Polio is a highly infectious disease, mostly affecting young children, that attacks the nervous system and can lead to spinal and respiratory paralysis, and in some cases death.
The virus can be spread through contact with an infected person. This is most often done through virus in stool or oral discharge. The virus also can live on infected surfaces or in food and drink.
According to Mayoclinic, while there’s no cure for polio, the polio vaccine can prevent it.
Redness/swelling/tenderness at the injection site, fever, irritability, and tiredness may occur. Allergic reactions to the vaccine are rare. If any of these effects last or get worse, tell your health care professional promptly. Washing your hands with soap and water or using hand sanitiser regularly throughout the day also helps you avoid catching and spreading viruses.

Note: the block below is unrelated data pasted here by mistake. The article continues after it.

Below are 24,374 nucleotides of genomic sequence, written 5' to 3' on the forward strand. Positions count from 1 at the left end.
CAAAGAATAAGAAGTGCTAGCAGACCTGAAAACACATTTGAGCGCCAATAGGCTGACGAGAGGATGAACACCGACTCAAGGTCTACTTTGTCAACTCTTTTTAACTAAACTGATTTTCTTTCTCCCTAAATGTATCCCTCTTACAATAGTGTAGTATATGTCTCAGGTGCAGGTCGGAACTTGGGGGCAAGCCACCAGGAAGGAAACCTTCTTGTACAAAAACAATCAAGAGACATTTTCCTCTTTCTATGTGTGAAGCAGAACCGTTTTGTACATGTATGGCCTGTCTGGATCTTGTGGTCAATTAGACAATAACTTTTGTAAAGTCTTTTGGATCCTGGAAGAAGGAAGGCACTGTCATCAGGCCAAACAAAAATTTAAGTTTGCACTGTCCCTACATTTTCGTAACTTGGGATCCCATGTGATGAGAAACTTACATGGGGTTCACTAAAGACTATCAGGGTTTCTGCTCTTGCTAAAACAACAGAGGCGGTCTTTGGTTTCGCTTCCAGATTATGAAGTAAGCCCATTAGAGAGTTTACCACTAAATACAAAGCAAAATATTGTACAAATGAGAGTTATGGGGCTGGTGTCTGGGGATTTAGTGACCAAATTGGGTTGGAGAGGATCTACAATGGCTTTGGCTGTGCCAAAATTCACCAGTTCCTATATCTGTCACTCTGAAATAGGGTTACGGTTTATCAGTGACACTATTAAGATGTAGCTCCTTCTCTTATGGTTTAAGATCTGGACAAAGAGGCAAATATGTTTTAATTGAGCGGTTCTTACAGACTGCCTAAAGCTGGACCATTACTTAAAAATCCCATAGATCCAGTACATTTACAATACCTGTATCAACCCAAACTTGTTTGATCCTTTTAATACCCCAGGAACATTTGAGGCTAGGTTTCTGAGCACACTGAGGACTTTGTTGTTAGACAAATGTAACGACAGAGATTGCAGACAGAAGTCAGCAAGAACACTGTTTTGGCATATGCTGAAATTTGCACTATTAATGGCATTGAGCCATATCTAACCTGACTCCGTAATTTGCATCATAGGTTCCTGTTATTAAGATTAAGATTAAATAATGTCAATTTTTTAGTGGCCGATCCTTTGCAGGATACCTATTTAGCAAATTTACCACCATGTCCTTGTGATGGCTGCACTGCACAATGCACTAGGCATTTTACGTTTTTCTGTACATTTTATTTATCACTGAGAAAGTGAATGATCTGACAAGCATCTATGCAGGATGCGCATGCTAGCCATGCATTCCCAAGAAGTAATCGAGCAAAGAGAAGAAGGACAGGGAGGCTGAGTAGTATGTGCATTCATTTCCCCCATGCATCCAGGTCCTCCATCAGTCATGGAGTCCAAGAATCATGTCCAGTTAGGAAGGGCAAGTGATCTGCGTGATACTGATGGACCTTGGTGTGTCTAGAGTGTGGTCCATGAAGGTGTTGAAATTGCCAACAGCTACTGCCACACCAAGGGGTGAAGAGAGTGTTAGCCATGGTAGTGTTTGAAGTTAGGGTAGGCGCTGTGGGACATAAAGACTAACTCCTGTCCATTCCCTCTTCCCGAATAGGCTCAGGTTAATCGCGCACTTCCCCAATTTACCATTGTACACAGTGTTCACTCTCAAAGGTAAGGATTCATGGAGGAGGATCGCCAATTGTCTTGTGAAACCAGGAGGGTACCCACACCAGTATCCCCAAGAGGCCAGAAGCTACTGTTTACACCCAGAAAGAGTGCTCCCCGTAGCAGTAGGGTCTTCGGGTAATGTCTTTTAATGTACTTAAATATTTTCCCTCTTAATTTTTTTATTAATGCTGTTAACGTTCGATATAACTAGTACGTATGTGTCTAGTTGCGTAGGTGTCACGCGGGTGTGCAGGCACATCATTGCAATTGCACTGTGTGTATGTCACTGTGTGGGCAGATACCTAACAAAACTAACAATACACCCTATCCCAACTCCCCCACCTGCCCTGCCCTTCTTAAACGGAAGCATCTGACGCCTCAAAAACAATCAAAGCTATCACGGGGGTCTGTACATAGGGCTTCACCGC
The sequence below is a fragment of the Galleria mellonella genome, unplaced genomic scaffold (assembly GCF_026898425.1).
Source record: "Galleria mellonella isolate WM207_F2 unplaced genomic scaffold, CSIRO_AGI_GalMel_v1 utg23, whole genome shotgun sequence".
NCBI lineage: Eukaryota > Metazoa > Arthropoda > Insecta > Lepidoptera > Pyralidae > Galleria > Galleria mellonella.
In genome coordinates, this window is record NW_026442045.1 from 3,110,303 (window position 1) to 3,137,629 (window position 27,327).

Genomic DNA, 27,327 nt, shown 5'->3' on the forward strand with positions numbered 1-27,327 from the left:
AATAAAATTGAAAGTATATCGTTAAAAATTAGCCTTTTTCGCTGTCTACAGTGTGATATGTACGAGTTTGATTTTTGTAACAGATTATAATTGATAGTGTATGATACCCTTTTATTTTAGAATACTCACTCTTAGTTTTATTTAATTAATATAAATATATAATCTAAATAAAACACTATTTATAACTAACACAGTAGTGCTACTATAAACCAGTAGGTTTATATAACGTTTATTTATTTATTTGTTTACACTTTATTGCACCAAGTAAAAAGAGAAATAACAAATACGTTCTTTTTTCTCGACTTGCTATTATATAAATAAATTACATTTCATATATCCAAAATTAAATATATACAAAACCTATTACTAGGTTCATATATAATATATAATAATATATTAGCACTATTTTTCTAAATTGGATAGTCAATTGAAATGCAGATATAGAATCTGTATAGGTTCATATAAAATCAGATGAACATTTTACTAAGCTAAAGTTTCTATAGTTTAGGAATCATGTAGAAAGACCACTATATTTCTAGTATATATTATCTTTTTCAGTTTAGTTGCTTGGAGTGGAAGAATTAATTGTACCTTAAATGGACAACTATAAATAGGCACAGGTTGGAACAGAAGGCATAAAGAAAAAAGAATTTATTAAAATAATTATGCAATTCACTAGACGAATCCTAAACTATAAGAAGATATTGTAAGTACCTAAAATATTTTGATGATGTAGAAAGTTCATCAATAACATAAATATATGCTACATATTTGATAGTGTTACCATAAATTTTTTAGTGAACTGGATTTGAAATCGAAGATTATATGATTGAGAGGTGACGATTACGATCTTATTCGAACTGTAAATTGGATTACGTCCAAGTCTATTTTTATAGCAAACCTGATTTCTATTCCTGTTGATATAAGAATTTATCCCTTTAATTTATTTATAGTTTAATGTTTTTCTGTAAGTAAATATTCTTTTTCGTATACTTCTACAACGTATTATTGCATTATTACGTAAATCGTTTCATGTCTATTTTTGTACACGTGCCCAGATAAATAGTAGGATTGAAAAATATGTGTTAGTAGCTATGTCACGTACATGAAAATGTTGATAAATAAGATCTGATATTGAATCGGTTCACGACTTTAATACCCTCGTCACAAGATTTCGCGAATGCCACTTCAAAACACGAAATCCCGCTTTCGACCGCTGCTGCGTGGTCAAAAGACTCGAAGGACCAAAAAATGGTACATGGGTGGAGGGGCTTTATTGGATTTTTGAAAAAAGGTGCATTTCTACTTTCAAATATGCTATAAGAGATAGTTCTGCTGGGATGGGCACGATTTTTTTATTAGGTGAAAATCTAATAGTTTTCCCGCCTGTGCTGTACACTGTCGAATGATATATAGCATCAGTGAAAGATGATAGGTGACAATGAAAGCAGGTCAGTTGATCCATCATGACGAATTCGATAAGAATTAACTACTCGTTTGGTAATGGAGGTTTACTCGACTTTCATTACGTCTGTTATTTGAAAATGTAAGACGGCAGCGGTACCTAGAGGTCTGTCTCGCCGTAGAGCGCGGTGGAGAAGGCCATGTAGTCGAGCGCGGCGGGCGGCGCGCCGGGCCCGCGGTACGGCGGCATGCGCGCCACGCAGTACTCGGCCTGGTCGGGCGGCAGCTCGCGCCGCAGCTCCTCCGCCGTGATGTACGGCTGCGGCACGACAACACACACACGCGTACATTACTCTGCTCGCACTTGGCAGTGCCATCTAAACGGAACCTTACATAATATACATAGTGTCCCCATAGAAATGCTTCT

In 1953, American medical researcher Dr. Jonas Salk announced that he has successfully tested a vaccine against poliomyelitis, the virus that causes the crippling disease of polio.
Children usually get the inactivated poliovirus vaccine (IPV) at ages 2 months, 4 months, 6–18 months, and 4–6 years. Sometimes IPV is given in a combination vaccine along with other vaccines.